When Is an Art Walk Not an Art Walk?

10/07/2010 11:57 am ET | Updated May 25, 2011


Every major city with half a central art district has an art walk of some kind. Some are publicly run, some operated by a local organization. They occur monthly, quarterly, and annually. Some include a variety of local businesses as part of the mix, others are gallery only occasions. One may be frequented pretty much by a handful of local denizens, another draws tourists from around the world. But none are like the Downtown Los Angeles Art Walk that has taken place on the second Thursday of each month for the last six years in what used to be known as Skid Row. Over 20,000 revelers show up each month. And if you happen to own a gallery in an area that can only wish about attracting that many people, do be careful what you wish for.

Back in 2004 Bert Green, owner of an eponymous gallery he had recently relocated to the unlikely corner of 5th and Main, long known primarily for its alcoholics and homeless, launched this particular Art Walk with a handful of cohorts in art in tow. No one really came. But gradually they did, as over the course of several years art fans from the increasingly gentrified central city and elsewhere, looking for reasons to justify their flight from suburbia, found one. The city noticed and helped out, as did the neighborhood Business Improvement District. More galleries began to pop up, until after several years of effort Green and his colleagues were drawing a few thousand souls to sample their offerings.

True to a process that has played out in many other cities for just about forever, new businesses sailed in, catering to the thirst and whims of a growing audience with some money in their pockets out to enjoy themselves. The chemistry and moment arrived, and to the consternation of the original band of pranksters an evening that miraculously attracted a few thousand drew ten, then fifteen, and suddenly twenty thousand or more. Art fans gave way to revelers, and as the evenings became bacchanals the gallery people became less and less merry. The original audience of friends and supporters melted away into that good night, leading all too many for whom the Art Walk is named to agree: the Downtown Art Walk was an event all right, but no one was there for the art.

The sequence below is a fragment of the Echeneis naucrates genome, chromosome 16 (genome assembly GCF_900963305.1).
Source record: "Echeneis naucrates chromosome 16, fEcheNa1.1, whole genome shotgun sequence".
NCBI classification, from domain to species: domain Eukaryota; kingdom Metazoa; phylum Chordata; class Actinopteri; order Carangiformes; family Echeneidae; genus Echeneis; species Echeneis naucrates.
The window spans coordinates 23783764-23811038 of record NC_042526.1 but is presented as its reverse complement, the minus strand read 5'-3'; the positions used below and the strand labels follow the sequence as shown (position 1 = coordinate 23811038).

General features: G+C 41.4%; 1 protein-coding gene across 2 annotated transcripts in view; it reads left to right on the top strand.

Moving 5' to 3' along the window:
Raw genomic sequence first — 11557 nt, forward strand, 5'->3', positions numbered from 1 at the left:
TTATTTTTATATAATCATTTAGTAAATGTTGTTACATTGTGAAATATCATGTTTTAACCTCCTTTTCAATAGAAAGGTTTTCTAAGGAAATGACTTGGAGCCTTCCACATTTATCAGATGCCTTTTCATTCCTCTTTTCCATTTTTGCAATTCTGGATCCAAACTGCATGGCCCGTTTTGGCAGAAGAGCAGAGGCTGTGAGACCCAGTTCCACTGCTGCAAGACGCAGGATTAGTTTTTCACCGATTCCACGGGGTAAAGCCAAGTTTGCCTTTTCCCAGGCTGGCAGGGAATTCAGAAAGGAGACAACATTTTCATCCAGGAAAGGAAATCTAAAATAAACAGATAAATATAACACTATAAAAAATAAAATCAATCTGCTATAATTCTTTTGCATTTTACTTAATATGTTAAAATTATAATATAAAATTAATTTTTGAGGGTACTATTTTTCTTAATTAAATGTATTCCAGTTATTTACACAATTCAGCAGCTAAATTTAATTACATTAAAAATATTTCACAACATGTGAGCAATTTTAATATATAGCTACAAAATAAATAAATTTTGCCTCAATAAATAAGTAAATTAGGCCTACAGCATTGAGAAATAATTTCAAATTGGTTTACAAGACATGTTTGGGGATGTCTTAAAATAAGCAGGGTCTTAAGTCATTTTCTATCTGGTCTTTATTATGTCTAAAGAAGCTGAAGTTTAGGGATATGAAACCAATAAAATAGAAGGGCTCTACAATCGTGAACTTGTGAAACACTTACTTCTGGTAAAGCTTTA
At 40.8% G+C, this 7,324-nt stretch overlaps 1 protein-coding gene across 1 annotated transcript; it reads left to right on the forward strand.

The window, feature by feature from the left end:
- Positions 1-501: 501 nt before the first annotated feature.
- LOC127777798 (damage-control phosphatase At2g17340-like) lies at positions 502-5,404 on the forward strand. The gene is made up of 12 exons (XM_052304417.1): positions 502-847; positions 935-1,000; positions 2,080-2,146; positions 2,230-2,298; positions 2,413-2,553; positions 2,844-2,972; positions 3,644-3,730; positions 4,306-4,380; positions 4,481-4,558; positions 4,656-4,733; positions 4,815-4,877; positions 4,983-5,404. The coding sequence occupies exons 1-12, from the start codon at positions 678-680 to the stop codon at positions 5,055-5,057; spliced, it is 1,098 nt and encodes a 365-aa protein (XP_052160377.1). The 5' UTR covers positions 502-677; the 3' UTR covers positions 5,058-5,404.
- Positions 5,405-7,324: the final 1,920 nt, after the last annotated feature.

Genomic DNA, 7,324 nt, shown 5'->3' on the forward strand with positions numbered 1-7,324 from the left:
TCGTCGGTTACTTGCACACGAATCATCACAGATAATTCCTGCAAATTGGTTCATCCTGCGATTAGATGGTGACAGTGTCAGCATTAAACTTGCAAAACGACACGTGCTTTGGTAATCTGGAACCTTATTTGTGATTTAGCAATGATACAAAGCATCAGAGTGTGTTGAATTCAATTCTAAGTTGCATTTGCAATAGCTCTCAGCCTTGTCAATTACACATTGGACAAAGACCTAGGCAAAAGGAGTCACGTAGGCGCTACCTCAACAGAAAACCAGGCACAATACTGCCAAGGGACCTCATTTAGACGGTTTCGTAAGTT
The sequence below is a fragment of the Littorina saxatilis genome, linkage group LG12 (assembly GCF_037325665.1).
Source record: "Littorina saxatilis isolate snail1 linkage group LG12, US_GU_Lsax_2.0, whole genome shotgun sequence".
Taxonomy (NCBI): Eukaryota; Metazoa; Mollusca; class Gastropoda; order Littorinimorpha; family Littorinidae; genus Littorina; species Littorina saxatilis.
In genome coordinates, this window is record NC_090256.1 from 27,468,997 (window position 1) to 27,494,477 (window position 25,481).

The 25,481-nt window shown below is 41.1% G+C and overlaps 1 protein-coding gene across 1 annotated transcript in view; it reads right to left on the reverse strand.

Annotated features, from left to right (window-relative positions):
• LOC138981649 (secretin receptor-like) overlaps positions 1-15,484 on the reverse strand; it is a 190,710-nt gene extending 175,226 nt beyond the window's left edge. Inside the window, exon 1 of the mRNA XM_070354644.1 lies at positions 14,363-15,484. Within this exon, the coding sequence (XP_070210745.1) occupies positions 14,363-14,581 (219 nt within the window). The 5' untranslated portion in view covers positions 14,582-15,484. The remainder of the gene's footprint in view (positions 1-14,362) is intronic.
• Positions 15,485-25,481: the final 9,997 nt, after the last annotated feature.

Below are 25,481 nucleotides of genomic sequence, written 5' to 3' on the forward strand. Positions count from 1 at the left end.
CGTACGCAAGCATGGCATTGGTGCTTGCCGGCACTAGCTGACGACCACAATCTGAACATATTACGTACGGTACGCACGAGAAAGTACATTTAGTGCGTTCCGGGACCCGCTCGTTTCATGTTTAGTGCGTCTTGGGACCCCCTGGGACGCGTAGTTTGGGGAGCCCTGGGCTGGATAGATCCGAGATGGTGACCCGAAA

Fascinating how success is not necessarily commensurate with happy endings; the theme is rife in literature. The galleries are laying plans to reinvent their Art Walk early next year so that it becomes, well, an Art Walk again. There is a narrative tale to this worthy of a feature film, or at least a soap opera. The L.A. Times deemed it salacious enough to warrant a Page One feature (below the fold, still quite a rarity for an art story to be rated front page news by their estimable editors).

But it is not my purpose to recount the details, or distinguish the heroes from the bad players. No, it is simpler than that. The arc of the story is really what is most illuminating. Creative individuals make a difference to communities, launching initiatives that are galvanizing. The growing participation of many are beyond the control of the few. Original intentions take unpredictable twists and turns. But just as the train apparently goes off the tracks, creative vision and purpose driven determination translate into recovery. The players are there, right there in Downtown Los Angeles to accomplish that, and I think they will. And there are some small number among you in other locations who have or will start your own engines of change. Remember that it will not be easy, there will be setbacks in the very midst of the most exhilarating breakthroughs. Keep your focus on the creative integrity of art. It'll be OK.